RFIDs cover a broad range of technologies, both passive and active. In the hospitality industry, RFID chips can help keep track of bedding and towels stock-levels and use, dwell time, wash count and laundry reconciliation, and help in theft prevention. Other examples include passive RFID tags (LF/HF) for economic tool tracking, or active RFID tags (UHF) to track containers in logistic operations.

RFID tags can cost 3-6 times more than QR codes. Also, overlapping RFIDs cannot be properly scanned unless certain precautions are taken. Nonetheless, scanners only need to be in close proximity to the tags and can read more than 20 times the number of tags per second than a QR code scanner. A summary of read ranges and sample uses by technology type:

Type of RFIDRead RangeSample Uses
Passive: low frequency (LF) & high frequency (HF)A few centimetersTool check-in/-out
Passive: ultrahigh frequency (UHF)Up-to 10 metersLogistics: container tracking through specific portals
ActiveBetween 18 to 100 metersReal-time location applications


RFID tags

RFID tags (Image: iStock)


Asset tracking with Beacons

Bluetooth Low Energy (BLE) beacons are small devices that send bursts of radio waves to smart devices in close proximity. The technology is effective for device-to-device communication in a decentralized wireless network. Beacons only transmits a single ID number at 1/10th per second. That ID number interacts with bluetooth devices to provide real-time information on the cloud. In addition, Bluetooth can cost up-to 90% less than similar WiFi systems, making them a very competitive alternative.

Main use

  • GPS for indoor navigation: While barcodes and RFID tags are good at registering when assets enter/exit particular points (i.e. portals or gateways), beacons emit signals that allow to continuously monitor assets location on real-time with low energy use. This information can be capture by a wireless network. So, when the beacons are attached to moving assets, they can generate “heat maps” representing asset density per location at different times on a given day.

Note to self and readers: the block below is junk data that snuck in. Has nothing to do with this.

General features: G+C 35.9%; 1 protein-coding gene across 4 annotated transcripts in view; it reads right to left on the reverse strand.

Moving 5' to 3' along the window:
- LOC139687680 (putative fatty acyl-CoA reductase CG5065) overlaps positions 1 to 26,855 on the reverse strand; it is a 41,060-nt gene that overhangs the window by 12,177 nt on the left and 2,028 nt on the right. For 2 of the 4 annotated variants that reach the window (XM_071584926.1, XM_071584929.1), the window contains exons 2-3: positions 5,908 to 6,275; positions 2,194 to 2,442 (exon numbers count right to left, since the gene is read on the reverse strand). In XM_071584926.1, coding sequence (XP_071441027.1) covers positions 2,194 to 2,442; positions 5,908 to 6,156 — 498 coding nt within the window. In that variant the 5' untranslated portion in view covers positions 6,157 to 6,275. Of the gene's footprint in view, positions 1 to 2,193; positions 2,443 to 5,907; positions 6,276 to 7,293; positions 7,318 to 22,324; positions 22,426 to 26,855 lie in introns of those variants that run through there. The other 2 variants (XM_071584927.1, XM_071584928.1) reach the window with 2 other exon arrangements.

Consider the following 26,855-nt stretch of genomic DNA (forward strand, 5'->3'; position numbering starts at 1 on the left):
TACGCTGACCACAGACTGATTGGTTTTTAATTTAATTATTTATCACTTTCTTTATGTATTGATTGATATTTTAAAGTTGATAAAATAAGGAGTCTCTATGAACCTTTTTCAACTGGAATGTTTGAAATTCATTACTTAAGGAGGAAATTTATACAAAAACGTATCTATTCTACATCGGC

• Automated interaction: From checking stock levels in real-time to triggering events when assets enter certain areas.
  • Geofencing & security: Trigger alerts when assets accidentally end-up in the wrong place.

In healthcare facilities, BLE can be used to track accurately people (BLE card tags) and assets (BLE beacons). This can reduce time finding people/assets for timely patient care, as well as monitor access to restricted areas.

Technically speaking, BLEs are very versatile and durable asset tracking solutions. However, the cost of hardware is much higher than with QR codes and/or RFIDs, making them ideal for high-value tracking in indoor spaces.

kontak-io-locateBluetooth beacon (Image: Kontakt.io)


Summary of asset tracking solutions

QR codes
[Inventory management]
Economical & easy to print codes

Mobile app scanner
Requires line of sight for scanning

Scan rate of 2 codes/second

Low ruggedness & reusability

RFID tags
[Inventory management]
Diverse range of shapes & sizes

High ruggedness & reusability

It can be read up-to 100m

Scan rate of 40 tags/second

Active RFID tags have a battery life

Potential reader/tag collision
BLE beacons
[Inventory management & geofencing]
Real-time tracking

High ruggedness & reusability


Up-to 90% more economical than wifi-systems

Interoperates with other sensors (eg. motion detectors)

It can work with NFC & RFID systems
Transmission range (Tx power) up-to 50-90m

Instant Bluetooth connection

Battery life: 6mo - 5 yrs (depends on use)

Data for Action

Businesses can generate cost savings using technology for asset tracking. These benefits rely on the optimisation of business processes, inventory management, and total cost ownership (TCO). Some of the improvements per area include:

  • Inventory management
    • Track stock levels, turnaround time, and storage space usage
    • Facilitate the location of assets
    • Reduce theft and loss risk
    • Monitor history of asset and its physical condition


  • Total cost of ownership (TCO)
    • Identify cost nodes through inventory changes and costs associated with asset’s history
    • Integrate with accrual accounting to keep inventory values and records organised for transparent bookkeeping

These can benefit business processes by helping

  • Reduce operating expenses through the automation of inventory processes
  • Manage workflow
  • Forecast demand based on historical data

Closing remarks

The selection of your asset tracking technology will depend on your needs and budget. Its long list of advantages will help you provide a better customer service through faster access to your assets/products and their optimal use. Also, it will save you time in stock updates and reduce costly mistakes. And, most importantly, it will provide a sustainable solution for your growing business thanks to the automation of tasks and its scalability that the burdensome use of spreadsheets cannot do.



Augur, Hannah. “Asset Monitoring, Tracking, Analyzing: IoT Gets Better with Latest Beacon Tech.” Kontakt.io. N.p., 01 Dec. 2016. Web. 23 Dec. 2016.

Technovelgy: What is RFID? Accessed on 29 Dec. 2016 http://www.technovelgy.com/ct/Technology-Article.asp?ArtNum=1